The concept behind Thanksgiving isn’t unique to America. Celebrations of thanks are world-wide and have been practiced since people first realized they had lucked out through another tough time. The first American Thanksgiving is credited to the Pilgrims of Massachusetts, in 1621. More than likely, they actually held a harvest celebration. They needed to. They almost perished the first year they were in the “New World.” It didn’t become a proclaimed American holiday until more than 200 years later.
Whatever. There are a few things to remember about American Thanksgiving. First, and foremost, it is a day to give thanks for the blessings in our life. No matter how bad things seem, there is always something for which to be thankful. Second, the National Turkey Federation is really thankful for the fourth Thursday of every November. And third, Thanksgiving is about traditions, particularly family traditions.
Given any family in America, there will be something unique about the traditions they follow in celebrating tomorrow. Usually it involves the food served. When we lived on the Gulf Coast I experienced one of the most… umm… creative turkey dressings ever. My co-workers raved about it, so at the office Thanksgiving lunch I gave it a try. From the outset, let me just say I’m not wild about cornbread stuffing to begin with, but to mix oysters into it was more than I could handle. (People on the Gulf Coast of Texas and Louisiana believe oysters, and any oyster byproduct, are one of the major food groups.)
|New cover for the grill, just built last week for the turkey|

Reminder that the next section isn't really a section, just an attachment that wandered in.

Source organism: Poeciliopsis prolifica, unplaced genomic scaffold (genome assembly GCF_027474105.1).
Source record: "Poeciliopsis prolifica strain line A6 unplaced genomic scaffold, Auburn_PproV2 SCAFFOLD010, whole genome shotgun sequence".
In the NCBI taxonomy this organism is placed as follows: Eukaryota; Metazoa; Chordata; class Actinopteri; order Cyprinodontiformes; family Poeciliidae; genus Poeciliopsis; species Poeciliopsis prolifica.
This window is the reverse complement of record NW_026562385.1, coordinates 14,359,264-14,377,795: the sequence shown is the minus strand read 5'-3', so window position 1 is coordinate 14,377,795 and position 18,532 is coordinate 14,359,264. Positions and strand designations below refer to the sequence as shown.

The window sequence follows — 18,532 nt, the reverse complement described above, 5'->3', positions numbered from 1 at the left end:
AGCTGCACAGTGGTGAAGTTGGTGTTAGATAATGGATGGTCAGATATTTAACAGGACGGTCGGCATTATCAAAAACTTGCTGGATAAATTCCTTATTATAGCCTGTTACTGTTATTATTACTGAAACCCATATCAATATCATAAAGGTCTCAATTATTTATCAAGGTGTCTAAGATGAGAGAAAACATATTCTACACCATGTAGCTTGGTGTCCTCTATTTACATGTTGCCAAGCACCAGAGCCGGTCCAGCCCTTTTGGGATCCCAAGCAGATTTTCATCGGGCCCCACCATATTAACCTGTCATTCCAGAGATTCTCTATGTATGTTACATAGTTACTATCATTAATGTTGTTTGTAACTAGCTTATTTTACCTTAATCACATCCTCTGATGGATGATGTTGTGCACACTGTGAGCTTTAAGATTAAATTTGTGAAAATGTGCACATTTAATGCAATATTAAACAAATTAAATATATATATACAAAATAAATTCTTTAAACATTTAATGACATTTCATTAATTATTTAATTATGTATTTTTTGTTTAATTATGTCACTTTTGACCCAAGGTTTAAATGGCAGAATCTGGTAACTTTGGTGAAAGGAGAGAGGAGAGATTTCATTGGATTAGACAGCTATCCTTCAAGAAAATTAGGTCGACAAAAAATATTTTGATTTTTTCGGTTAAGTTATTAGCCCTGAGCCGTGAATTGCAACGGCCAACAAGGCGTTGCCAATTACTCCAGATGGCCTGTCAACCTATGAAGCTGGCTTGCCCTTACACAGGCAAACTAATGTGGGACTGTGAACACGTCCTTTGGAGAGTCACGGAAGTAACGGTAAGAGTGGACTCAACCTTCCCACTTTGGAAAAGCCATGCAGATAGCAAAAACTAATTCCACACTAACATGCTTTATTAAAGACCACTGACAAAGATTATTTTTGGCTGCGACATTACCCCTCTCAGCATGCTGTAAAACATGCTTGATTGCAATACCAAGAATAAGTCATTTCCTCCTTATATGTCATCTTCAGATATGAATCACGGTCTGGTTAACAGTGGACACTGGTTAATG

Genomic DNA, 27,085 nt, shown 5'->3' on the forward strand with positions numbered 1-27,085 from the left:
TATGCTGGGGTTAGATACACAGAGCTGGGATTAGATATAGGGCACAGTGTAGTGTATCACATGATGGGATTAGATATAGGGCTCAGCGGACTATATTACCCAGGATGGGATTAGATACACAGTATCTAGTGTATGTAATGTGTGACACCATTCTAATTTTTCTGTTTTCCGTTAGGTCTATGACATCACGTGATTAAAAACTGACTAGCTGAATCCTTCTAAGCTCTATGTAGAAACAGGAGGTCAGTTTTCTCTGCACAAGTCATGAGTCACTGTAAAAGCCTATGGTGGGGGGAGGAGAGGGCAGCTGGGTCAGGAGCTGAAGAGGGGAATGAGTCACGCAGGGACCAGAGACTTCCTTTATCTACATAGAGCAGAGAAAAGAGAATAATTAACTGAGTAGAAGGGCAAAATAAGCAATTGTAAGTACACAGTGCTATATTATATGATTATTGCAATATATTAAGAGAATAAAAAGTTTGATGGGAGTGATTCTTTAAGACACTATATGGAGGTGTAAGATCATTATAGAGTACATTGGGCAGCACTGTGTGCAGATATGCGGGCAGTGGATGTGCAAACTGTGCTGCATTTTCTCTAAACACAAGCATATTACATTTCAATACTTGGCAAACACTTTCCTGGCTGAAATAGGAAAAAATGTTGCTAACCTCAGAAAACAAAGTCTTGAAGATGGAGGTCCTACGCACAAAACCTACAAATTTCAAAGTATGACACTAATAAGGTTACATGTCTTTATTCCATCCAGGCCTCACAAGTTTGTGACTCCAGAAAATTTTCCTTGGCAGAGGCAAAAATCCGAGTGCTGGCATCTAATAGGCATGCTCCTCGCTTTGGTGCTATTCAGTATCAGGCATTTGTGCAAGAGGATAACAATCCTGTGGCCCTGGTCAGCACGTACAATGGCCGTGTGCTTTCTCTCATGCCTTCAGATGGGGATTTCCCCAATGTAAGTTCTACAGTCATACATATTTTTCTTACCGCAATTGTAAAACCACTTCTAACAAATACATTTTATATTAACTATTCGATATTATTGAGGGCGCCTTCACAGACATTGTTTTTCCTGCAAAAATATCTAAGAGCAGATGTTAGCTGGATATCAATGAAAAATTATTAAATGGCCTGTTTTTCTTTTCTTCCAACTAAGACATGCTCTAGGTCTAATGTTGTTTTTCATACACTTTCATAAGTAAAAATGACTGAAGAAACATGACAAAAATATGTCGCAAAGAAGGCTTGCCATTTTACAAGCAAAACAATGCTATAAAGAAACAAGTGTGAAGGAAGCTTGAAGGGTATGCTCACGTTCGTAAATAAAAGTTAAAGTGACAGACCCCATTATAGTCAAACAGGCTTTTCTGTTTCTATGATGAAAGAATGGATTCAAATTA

Our family’s tradition involves cooking the turkeys. Yes, I used a plural there. Even though there are rarely more than six of us at the meal, we cook two turkeys. The bigger of the two is your standard, stuff it full of bread dressing, pop it in the oven, bake until nobody in the house can wait any longer type of turkey. The second, smaller bird is our weird family tradition.
Actually, the second turkey tradition isn’t all that old for our family, maybe ten years, or so. It came about because I like to barbecue. On a whim, I tried barbecuing a whole turkey. Of course, I did the first one early in the year, when the temperatures were somewhat moderate. It tasted so good, we decided to do another one on Thanksgiving. (Yes, it is cold and snowy in November. We have a covered area for the grill, and my wife made a wonderful insulating blanket for it - necessity is a mother.) Since that year, the annual question from the kids is, “Dad’s going to do one on the grill, right?”
|The fires start early and go all day to BBQ turkey|
To be honest, I’m not so sure it’s the smoked turkey the family enjoys so much, or if watching the old man freeze his cajones off in the effort is more entertaining than football.
“Hey, Dad! Doesn’t look like there’s much smoke coming out of the grill.”
“Have you taken the temperature of the bird lately, Hon?”
“How long since you checked the fire, Dad?”
|The final product is worth the effort|
Barbecued turkey is a simple affair. Aside from ensuring I don’t lose any valuable portions of my anatomy to frostbite, it mainly involves keeping enough charcoal and apple wood going to get the job done. (No propane grills are allowed anywhere near our house. Wanna cook with gas? Get back in the kitchen, ya sissy.) Prepping the bird is equally easy. Rinse and pat dry, rub a little olive oil all over the bird to help seal in the juices, sprinkle salt and pepper inside and out, tuck the wings under, and toss the bird on the grate. That’s it. We usually cook a nine or ten pound bird. While most of the leftover meat gets packed off with the kids, the old folks keep the carcass; smoked turkey soup is nothing short of phenomenal.
Whatever your traditions are, may you have a happy and blessed Thanksgiving. Just remember: Friends don't let friends stuff oysters into their turkeys.